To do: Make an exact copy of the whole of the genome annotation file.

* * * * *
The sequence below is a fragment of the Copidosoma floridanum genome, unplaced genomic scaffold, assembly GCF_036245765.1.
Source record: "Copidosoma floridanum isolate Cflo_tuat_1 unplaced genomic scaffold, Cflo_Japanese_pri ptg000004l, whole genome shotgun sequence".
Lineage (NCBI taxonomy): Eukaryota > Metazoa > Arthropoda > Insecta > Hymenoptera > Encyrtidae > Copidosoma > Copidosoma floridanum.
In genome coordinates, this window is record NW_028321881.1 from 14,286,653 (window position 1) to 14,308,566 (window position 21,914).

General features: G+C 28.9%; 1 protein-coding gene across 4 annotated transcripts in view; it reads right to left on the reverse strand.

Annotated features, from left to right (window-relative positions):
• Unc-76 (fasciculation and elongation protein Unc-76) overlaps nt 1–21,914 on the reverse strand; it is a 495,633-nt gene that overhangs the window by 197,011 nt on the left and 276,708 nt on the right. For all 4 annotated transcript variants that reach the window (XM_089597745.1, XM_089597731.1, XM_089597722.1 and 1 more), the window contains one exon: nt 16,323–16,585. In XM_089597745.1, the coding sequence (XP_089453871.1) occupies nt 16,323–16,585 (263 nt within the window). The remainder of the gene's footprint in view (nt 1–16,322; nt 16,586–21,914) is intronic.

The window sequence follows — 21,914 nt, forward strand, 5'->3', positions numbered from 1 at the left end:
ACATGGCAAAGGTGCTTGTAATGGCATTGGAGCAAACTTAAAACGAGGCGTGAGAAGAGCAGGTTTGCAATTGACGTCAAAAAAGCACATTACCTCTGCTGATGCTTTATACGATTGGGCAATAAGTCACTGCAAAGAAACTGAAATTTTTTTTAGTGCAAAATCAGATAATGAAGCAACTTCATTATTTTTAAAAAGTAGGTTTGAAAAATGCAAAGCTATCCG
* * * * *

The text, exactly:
The sequence below is a fragment of the Copidosoma floridanum genome, unplaced genomic scaffold, assembly GCF_036245765.1.
Source record: "Copidosoma floridanum isolate Cflo_tuat_1 unplaced genomic scaffold, Cflo_Japanese_pri ptg000004l, whole genome shotgun sequence".
Lineage (NCBI taxonomy): Eukaryota > Metazoa > Arthropoda > Insecta > Hymenoptera > Encyrtidae > Copidosoma > Copidosoma floridanum.
In genome coordinates, this window is record NW_028321881.1 from 14,286,653 (window position 1) to 14,308,566 (window position 21,914).

General features: G+C 28.9%; 1 protein-coding gene across 4 annotated transcripts in view; it reads right to left on the reverse strand.

Annotated features, from left to right (window-relative positions):
• Unc-76 (fasciculation and elongation protein Unc-76) overlaps nt 1–21,914 on the reverse strand; it is a 495,633-nt gene that overhangs the window by 197,011 nt on the left and 276,708 nt on the right. For all 4 annotated transcript variants that reach the window (XM_089597745.1, XM_089597731.1, XM_089597722.1 and 1 more), the window contains one exon: nt 16,323–16,585. In XM_089597745.1, the coding sequence (XP_089453871.1) occupies nt 16,323–16,585 (263 nt within the window). The remainder of the gene's footprint in view (nt 1–16,322; nt 16,586–21,914) is intronic.

The window sequence follows — 21,914 nt, forward strand, 5'->3', positions numbered from 1 at the left end:
ACATGGCAAAGGTGCTTGTAATGGCATTGGAGCAAACTTAAAACGAGGCGTGAGAAGAGCAGGTTTGCAATTGACGTCAAAAAAGCACATTACCTCTGCTGATGCTTTATACGATTGGGCAATAAGTCACTGCAAAGAAACTGAAATTTTTTTTAGTGCAAAATCAGATAATGAAGCAACTTCATTATTTTTAAAAAGTAGGTTTGAAAAATGCAAAGCTATCCG